14. Linear (c/2000WM1) - Observations of Comet Linear with my 8-inch reflector revealed a short, broad fan-shaped tail (1/2 degree in length) and starlike nucleus within the coma.
  15. NEAT (C/2001 Q4) - Observing Comet NEAT with the 8-inch reflector revealed a stellar nucleus within the soft 1/4 to 1/2 degree diameter coma. With 7 X 50 binoculars the broad tail was estimated to be around 2 degrees in length.
  16. Macholtz (C2004 Q2) - Using a 10-inch f/5 Dob reflector, Comet Macholtz showed a large diffuse coma with almost starlike nucleus, offset from the center, looking like a slightly bloated star. There was a suggestion of a short, vague, fan-shaped tail.
  17. Schwassmann-Wachmann 3 (73P) - This periodic comet was observed to be breaking into several separate fragments. Observing with 15 X 80 binoculars, the brightest C component sported a featureless coma and short tail. With a 10-inch f/5 reflector and DGM Optics Narrow Pass Band filter at 78X a tiny starlike nucleus and short tail could be seen.
  18. SWAN (C/2006 M4) - Photographs of Comet SWAN remind me a lot of our current Comet Lovejoy. Using my 10-inch f/5 reflector this "very nice" comet had a bright coma, starlike nucleus and a suggestion of a short tail to the north. Its movement in front of the field stars was evident over the course of 1/2 hour.
  19. Holmes (17P) - Periodic Comet Holmes has to be one of the most bizarre comets on record. In the course of some 42 hours it brightened from magnitude 17 or 18 to magnitude 3.8, representing a brightness increase of 1/2 million times! As time went by its coma became a very large naked eye object, eventually becoming larger in linear size than the Sun! Rather than describing my observations, I'll just share a couple of images, among my first digital astrophotos. These are at the same scale, showing the rapid increase in size.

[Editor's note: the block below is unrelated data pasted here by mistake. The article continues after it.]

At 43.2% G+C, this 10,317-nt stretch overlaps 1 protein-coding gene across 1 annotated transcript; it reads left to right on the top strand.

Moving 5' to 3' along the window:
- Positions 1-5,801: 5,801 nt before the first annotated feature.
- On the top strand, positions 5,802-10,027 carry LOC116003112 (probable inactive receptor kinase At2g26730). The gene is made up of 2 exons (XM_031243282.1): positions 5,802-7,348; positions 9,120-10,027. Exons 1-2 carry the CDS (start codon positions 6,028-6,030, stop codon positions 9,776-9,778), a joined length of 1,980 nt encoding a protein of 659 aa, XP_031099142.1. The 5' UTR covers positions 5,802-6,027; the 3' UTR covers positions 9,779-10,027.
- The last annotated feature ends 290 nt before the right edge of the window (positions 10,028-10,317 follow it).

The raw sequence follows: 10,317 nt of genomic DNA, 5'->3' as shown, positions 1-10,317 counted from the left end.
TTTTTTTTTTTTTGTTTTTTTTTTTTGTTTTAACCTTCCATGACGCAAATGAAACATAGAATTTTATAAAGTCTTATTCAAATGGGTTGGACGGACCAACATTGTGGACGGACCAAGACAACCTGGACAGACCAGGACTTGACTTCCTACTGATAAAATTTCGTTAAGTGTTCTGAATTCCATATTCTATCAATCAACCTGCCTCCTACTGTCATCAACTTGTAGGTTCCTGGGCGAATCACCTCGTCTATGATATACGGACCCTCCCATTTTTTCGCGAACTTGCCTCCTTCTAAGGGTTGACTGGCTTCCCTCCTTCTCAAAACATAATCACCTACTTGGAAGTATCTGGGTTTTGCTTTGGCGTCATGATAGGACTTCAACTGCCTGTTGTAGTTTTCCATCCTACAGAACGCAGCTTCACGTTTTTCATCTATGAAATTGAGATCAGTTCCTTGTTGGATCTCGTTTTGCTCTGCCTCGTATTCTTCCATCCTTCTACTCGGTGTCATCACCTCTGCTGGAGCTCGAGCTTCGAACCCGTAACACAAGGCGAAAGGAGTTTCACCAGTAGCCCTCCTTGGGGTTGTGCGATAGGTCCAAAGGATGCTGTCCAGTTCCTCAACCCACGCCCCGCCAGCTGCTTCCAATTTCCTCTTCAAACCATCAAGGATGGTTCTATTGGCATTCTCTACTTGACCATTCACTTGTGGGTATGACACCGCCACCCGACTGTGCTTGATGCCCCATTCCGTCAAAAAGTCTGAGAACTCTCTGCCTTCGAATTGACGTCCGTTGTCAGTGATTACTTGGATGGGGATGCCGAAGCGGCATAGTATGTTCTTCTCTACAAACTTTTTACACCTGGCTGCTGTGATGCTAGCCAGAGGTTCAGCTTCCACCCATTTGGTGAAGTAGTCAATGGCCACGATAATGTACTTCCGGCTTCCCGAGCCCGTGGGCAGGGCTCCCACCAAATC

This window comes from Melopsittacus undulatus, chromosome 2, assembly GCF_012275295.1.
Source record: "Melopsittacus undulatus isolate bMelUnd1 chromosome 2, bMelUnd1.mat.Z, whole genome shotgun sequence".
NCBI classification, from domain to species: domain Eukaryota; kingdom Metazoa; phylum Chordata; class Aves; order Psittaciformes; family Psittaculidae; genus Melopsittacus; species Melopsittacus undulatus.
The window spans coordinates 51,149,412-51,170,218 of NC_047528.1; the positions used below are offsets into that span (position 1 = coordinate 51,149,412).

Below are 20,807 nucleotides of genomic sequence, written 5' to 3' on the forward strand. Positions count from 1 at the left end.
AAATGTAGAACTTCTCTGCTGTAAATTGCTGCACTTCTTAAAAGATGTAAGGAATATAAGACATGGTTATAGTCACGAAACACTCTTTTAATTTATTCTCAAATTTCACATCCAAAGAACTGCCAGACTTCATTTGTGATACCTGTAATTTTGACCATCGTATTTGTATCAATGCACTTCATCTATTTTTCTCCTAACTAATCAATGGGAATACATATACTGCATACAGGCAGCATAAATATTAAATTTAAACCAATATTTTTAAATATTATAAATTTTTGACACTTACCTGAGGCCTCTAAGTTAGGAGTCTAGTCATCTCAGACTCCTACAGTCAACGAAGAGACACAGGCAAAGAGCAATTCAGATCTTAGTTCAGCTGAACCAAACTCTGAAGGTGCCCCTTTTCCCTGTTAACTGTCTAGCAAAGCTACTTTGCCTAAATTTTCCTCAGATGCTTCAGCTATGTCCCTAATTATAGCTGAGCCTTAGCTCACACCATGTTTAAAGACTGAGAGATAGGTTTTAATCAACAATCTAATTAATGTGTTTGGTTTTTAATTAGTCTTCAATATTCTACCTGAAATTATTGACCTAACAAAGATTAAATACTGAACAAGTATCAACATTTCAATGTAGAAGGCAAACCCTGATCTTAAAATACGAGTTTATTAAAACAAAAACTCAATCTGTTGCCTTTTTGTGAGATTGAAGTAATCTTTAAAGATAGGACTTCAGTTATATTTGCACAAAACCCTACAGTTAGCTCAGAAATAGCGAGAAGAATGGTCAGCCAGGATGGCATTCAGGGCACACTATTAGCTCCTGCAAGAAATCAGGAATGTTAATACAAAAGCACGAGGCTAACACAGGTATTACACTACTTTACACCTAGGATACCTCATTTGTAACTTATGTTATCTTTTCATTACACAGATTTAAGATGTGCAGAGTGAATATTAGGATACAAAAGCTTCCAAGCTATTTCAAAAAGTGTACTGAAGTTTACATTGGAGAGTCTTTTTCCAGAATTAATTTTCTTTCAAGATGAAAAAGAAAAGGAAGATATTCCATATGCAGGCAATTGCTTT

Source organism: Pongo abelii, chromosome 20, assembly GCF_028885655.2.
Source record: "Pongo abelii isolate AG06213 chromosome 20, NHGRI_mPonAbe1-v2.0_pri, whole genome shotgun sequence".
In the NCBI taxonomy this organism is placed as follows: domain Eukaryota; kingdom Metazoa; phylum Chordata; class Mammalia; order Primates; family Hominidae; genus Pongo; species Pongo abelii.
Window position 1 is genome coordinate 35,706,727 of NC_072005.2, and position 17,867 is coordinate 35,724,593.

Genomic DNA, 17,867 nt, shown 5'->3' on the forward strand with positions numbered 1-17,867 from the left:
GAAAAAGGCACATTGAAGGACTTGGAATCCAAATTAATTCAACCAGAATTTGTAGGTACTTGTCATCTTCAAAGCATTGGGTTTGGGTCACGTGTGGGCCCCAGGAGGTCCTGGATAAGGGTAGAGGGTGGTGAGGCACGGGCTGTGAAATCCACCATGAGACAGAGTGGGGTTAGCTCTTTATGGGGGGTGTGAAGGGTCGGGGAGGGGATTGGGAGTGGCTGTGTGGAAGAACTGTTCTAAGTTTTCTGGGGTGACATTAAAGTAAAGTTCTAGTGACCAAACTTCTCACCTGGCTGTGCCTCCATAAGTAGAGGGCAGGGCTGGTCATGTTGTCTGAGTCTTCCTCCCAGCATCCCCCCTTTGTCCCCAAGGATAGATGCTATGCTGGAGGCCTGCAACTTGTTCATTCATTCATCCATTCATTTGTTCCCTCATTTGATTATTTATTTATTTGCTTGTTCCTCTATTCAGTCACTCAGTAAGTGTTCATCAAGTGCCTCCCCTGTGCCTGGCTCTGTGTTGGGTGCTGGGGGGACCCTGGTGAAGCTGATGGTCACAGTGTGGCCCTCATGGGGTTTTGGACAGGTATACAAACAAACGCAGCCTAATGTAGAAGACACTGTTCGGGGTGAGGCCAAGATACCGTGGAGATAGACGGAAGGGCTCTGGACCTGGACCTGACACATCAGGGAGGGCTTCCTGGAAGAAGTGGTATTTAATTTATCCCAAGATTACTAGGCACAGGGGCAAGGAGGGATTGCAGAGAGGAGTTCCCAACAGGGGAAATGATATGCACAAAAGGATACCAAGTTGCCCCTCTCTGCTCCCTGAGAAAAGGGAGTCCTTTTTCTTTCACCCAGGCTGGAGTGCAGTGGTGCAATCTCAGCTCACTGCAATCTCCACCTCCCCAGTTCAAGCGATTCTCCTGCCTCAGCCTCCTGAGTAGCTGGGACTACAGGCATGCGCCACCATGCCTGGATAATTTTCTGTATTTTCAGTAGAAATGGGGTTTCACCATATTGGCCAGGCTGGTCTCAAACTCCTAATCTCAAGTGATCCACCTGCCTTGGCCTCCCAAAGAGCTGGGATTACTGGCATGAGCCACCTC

Comet Holmes - October 26, 2007, Celestron-8, 2000 mm

    Comet Holmes - October 31, 2007, Celestron-8, 2000 mm

  20. PanSTARRS - Comet PanSTARRS C/2011 L4 put on a fair display almost two years ago. I made six tries to observe this comet from a hill overlooking the Pacific Ocean. The first 5 trips had the western sky obscured by clouds. But I'm glad I didn't give up, because the last trip produced some nice results. Here are two photos:

    Comet PanSTARRS over the Pacific Ocean - Tokina OM 35-135 mm @ ~35mm

    In the above image the comet (at bottom) forms a triangle with the Andromeda Galaxy (upper right) and Mirach (Beta Andromedae, upper left).

    Comet PanSTARRS with cloud - Tokina OM 35-135 mm @ ~80mm

  21. Lovejoy - Comet C/2013 R1, the first Comet Lovejoy in this series was a fine sight in late 2013. The following image is a stack of 21 light frames, 10 each darks, flats and bias frames. Post-processing by Herra Huulapaa (Thanks, Herra).

    Comet Lovejoy - November 29, 2013, Pentax 200 mm f/4.0

  22. PanSTARRS - The second Comet PanSTARRS of this series was a dim comet, best located using my telescope's Go-To function.

    Comet PanSTARRS - June 21, 2014, Celestron-11, 1990 mm, f/7.1, stacked images

  23. Lovejoy - The final comet of this series is our current visitor Lovejoy, C/2014 Q2. Here are several of the dozens of photos captured so far - all of them are stacks:

    Comet Lovejoy - December 30, 2014, Celestron-8, 1420 mm, f/7.0

    Comet Lovejoy - January 8, 2015, almost at closest approach to Earth, Celestron-8, 1420 mm, f/7.0

    Comet Lovejoy - January 14, 2015, Pentax 200 mm f/4.0

    Comet Lovejoy - January 21, 2015, approaching perihelion, Pentax 200 mm f/4.0

    I hope you have enjoyed this journey through some of the comets of the past 58 years. What next Great Comet will appear? We'll just have to keep waiting and be ready for whatever comes our way. Even the minor comets are good practice.

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Best Regards,
Russ

 RustierOne's gear list:RustierOne's gear list
Sony Alpha NEX-5N Sony Alpha NEX-7 Sigma 19mm F2.8 EX DN Samyang 8mm F2.8 UMC Fisheye Sony E 35mm F1.8 OSS +4 more